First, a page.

Christina: How were you inspired to get these pieces (Parvati, geisha, abstract design)?


Kristin: Parvati—in high school, I was going through a lot of typical teenage problems and at that time I discovered 70’s artists and Jimmy Hendricks was one of the artists that really stuck out to me. His album Axis: Bold Is Love features a lot of the Hindu gods and goddesses on the cover… I wasn’t keen on putting a portrait of Hendricks on my body.  So I chose Parvati. At the time, I discovered a lot of myself … a strong side to express my appreciation for womanhood while giving a nod to Hendricks for helping me get through my hard times and inspiring me to seek that help. If “6 Was 9”, is a song on the Axis: Bold Is Love album. It has been described as an individualist anthem and it’s about the youth movement in the 60’s.  It was something I could really relate to.


Geisha—there is a band called CSS, which stands for Cansei de Ser Sexy which means “tired of being sexy.” During my first year of college, I found myself surrounded by the typical college girl—something that wasn’t me. I felt out of place and uncertain about myself and that’s when I discovered this band downtown at a bar. The band name and style of music really encompassed who I was. I have always been really drawn to Japanese art, and once I found out the lead singer was of Japanese descent, I thought it was the perfect opportunity to get the Japanese piece I wanted. Geisha was also a nickname friends of mine would call me because of my love for Japanese art forms.

Abstract Design—When I was two years old my parents got divorced and I spent a majority of the time with my mother. She assured me that there were different types of families, and we were our own little family. I’ve always thought that the song “Dear Momma” was such a contrast to the hard streets lyrics often portrayed, and I have always really appreciated that he sang a song for his mother thanking her for life. In the song he makes reference to her being a queen, and that is how I feel about my own mother. It was very sweet and touched my heart. I decided to get this tattoo in honor of her and our little family of two. It’s kind of an abstract crest for our family, and I put the crown in the middle to symbolize her presence in my life.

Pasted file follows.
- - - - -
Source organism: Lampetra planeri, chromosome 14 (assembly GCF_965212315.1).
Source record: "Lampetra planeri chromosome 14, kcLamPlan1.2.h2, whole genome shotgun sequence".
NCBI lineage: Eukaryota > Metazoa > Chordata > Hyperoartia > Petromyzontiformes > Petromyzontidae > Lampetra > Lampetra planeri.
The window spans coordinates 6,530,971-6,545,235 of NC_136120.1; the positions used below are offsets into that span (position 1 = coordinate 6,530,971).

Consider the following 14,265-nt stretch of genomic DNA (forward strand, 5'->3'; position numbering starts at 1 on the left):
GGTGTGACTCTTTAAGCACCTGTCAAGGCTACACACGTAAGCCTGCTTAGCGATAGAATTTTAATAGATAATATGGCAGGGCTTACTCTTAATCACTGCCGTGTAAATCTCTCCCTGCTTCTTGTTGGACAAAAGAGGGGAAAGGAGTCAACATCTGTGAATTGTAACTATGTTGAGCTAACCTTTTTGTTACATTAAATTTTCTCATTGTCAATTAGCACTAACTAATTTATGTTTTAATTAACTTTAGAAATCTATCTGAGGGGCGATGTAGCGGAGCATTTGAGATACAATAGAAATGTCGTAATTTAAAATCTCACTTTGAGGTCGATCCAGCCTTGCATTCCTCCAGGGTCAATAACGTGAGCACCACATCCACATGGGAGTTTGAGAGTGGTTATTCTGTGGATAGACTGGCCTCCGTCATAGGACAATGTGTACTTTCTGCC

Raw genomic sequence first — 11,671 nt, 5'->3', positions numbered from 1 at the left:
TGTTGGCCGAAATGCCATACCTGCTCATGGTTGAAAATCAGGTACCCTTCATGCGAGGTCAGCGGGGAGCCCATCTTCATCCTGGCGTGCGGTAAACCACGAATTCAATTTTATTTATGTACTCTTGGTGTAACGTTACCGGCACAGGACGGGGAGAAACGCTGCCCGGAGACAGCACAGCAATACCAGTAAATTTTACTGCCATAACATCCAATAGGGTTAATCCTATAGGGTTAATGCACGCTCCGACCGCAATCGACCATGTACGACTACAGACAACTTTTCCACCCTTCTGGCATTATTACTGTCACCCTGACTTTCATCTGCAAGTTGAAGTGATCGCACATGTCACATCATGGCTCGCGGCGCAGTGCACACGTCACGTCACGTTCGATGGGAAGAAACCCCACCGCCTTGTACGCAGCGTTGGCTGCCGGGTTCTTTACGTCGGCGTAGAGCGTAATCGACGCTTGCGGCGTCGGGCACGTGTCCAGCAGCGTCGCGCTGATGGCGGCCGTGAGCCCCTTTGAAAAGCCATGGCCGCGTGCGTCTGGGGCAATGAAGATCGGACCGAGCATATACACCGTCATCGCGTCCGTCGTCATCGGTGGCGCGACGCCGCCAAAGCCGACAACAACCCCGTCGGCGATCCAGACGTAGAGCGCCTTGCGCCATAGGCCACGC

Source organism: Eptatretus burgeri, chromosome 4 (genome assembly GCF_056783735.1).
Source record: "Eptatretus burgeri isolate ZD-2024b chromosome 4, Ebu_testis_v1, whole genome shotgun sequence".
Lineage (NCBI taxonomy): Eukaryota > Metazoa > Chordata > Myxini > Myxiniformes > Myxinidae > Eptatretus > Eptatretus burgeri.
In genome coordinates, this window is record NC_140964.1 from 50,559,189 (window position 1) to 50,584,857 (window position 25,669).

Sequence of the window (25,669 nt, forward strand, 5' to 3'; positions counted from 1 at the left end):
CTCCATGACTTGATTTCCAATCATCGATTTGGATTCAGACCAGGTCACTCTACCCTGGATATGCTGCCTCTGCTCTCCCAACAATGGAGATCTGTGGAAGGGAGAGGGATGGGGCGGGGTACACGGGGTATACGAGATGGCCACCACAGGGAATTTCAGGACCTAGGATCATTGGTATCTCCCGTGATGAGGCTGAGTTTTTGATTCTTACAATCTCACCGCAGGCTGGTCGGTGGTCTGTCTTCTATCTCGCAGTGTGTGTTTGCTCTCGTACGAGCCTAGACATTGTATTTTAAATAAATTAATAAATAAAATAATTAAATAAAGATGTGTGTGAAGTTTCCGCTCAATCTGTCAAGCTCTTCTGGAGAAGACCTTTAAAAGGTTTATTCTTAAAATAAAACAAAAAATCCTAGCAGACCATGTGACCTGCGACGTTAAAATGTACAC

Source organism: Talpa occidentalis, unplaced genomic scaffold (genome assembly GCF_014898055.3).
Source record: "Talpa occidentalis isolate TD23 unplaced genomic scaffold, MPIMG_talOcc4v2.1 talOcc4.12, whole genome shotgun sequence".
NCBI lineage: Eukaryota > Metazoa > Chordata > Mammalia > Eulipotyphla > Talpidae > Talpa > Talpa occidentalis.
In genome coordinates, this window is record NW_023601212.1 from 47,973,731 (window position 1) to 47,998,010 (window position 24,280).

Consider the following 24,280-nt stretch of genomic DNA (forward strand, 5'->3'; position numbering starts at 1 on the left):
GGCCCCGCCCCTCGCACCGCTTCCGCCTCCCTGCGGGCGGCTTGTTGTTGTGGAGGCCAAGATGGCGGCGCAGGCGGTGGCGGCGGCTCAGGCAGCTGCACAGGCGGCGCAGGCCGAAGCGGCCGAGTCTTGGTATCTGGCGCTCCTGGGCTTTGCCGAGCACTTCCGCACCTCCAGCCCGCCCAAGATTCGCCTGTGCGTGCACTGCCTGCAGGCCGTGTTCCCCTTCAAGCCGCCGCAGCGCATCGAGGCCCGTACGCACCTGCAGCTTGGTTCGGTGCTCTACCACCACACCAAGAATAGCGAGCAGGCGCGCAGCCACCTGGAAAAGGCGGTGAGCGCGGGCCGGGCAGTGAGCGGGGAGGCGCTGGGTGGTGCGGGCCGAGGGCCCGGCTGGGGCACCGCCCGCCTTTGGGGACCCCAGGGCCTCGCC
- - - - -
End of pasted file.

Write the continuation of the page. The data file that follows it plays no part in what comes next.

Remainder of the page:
Tattoos are more than a way to display who you are and what you stand for. They are a way to pour your every feeling and thought into a piece of artwork that can only be interpreted by you. Others may see them but no one can explain exactly what they mean or what the story is behind them except for you. A simple picture is said to be worth a thousand words, one painted on paper or taken with a camera, but to have one displayed on your body not only shows overbearing emotion but an outstanding commitment to what you find dear and hold true to yourself. There is always something that needs to be said and expressed, always something that needs to be remembered and said. Never be afraid to remember and never be ashamed to express.